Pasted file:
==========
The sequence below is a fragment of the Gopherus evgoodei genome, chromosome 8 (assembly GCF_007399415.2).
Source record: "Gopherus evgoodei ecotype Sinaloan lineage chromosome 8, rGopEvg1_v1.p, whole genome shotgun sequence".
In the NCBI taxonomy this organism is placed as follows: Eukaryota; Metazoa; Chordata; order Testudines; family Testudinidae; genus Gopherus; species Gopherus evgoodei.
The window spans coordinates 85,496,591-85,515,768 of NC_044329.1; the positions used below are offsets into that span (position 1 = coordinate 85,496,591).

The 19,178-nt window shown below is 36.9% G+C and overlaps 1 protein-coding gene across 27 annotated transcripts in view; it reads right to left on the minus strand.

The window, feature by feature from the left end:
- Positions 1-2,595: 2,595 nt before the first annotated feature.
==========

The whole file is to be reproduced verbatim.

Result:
The sequence below is a fragment of the Gopherus evgoodei genome, chromosome 8 (assembly GCF_007399415.2).
Source record: "Gopherus evgoodei ecotype Sinaloan lineage chromosome 8, rGopEvg1_v1.p, whole genome shotgun sequence".
In the NCBI taxonomy this organism is placed as follows: Eukaryota; Metazoa; Chordata; order Testudines; family Testudinidae; genus Gopherus; species Gopherus evgoodei.
The window spans coordinates 85,496,591-85,515,768 of NC_044329.1; the positions used below are offsets into that span (position 1 = coordinate 85,496,591).

The 19,178-nt window shown below is 36.9% G+C and overlaps 1 protein-coding gene across 27 annotated transcripts in view; it reads right to left on the minus strand.

The window, feature by feature from the left end:
- Positions 1-2,595: 2,595 nt before the first annotated feature.